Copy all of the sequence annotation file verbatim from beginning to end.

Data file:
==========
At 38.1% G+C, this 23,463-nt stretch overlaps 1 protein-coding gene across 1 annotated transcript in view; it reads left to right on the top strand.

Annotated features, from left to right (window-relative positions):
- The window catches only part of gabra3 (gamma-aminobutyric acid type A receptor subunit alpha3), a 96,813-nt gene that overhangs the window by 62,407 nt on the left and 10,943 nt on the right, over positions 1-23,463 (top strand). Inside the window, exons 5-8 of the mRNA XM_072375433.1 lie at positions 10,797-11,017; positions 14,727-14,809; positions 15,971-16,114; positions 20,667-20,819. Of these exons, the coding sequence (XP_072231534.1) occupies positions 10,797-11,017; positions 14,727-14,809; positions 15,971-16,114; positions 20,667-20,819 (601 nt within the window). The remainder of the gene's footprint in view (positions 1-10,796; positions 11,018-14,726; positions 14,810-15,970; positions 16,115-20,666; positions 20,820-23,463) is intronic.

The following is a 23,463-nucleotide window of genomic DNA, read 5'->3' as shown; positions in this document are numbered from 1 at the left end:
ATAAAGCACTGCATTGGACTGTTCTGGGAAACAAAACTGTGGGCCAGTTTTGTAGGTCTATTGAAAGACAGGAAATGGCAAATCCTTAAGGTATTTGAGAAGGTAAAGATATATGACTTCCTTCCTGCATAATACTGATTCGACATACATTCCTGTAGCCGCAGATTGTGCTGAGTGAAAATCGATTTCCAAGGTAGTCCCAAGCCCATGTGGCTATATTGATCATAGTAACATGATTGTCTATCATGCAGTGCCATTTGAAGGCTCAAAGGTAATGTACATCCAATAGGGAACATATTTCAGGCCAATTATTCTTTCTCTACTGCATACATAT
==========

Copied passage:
At 38.1% G+C, this 23,463-nt stretch overlaps 1 protein-coding gene across 1 annotated transcript in view; it reads left to right on the top strand.

Annotated features, from left to right (window-relative positions):
- The window catches only part of gabra3 (gamma-aminobutyric acid type A receptor subunit alpha3), a 96,813-nt gene that overhangs the window by 62,407 nt on the left and 10,943 nt on the right, over positions 1-23,463 (top strand). Inside the window, exons 5-8 of the mRNA XM_072375433.1 lie at positions 10,797-11,017; positions 14,727-14,809; positions 15,971-16,114; positions 20,667-20,819. Of these exons, the coding sequence (XP_072231534.1) occupies positions 10,797-11,017; positions 14,727-14,809; positions 15,971-16,114; positions 20,667-20,819 (601 nt within the window). The remainder of the gene's footprint in view (positions 1-10,796; positions 11,018-14,726; positions 14,810-15,970; positions 16,115-20,666; positions 20,820-23,463) is intronic.

The following is a 23,463-nucleotide window of genomic DNA, read 5'->3' as shown; positions in this document are numbered from 1 at the left end:
ATAAAGCACTGCATTGGACTGTTCTGGGAAACAAAACTGTGGGCCAGTTTTGTAGGTCTATTGAAAGACAGGAAATGGCAAATCCTTAAGGTATTTGAGAAGGTAAAGATATATGACTTCCTTCCTGCATAATACTGATTCGACATACATTCCTGTAGCCGCAGATTGTGCTGAGTGAAAATCGATTTCCAAGGTAGTCCCAAGCCCATGTGGCTATATTGATCATAGTAACATGATTGTCTATCATGCAGTGCCATTTGAAGGCTCAAAGGTAATGTACATCCAATAGGGAACATATTTCAGGCCAATTATTCTTTCTCTACTGCATACATAT